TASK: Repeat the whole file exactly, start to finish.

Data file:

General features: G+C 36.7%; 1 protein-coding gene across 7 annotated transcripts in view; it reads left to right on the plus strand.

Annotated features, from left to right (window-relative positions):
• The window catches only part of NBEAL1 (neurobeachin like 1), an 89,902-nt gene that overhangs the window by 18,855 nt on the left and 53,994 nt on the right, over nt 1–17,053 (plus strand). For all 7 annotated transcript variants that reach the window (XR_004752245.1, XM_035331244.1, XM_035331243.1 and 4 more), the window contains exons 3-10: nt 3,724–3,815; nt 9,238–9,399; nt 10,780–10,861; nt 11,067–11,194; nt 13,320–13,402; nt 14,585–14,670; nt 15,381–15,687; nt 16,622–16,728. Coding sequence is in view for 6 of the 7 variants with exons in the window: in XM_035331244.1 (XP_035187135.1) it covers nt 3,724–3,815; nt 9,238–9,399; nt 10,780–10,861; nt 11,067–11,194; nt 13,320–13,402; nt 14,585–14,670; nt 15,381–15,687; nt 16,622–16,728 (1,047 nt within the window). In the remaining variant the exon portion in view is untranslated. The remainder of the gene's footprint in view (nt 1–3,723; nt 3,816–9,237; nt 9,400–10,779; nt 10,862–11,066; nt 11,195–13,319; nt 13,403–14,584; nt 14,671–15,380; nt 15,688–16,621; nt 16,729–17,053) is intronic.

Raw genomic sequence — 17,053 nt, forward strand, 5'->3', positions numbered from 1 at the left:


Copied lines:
General features: G+C 36.7%; 1 protein-coding gene across 7 annotated transcripts in view; it reads left to right on the plus strand.

Annotated features, from left to right (window-relative positions):
• The window catches only part of NBEAL1 (neurobeachin like 1), an 89,902-nt gene that overhangs the window by 18,855 nt on the left and 53,994 nt on the right, over nt 1–17,053 (plus strand). For all 7 annotated transcript variants that reach the window (XR_004752245.1, XM_035331244.1, XM_035331243.1 and 4 more), the window contains exons 3-10: nt 3,724–3,815; nt 9,238–9,399; nt 10,780–10,861; nt 11,067–11,194; nt 13,320–13,402; nt 14,585–14,670; nt 15,381–15,687; nt 16,622–16,728. Coding sequence is in view for 6 of the 7 variants with exons in the window: in XM_035331244.1 (XP_035187135.1) it covers nt 3,724–3,815; nt 9,238–9,399; nt 10,780–10,861; nt 11,067–11,194; nt 13,320–13,402; nt 14,585–14,670; nt 15,381–15,687; nt 16,622–16,728 (1,047 nt within the window). In the remaining variant the exon portion in view is untranslated. The remainder of the gene's footprint in view (nt 1–3,723; nt 3,816–9,237; nt 9,400–10,779; nt 10,862–11,066; nt 11,195–13,319; nt 13,403–14,584; nt 14,671–15,380; nt 15,688–16,621; nt 16,729–17,053) is intronic.

Raw genomic sequence — 17,053 nt, forward strand, 5'->3', positions numbered from 1 at the left: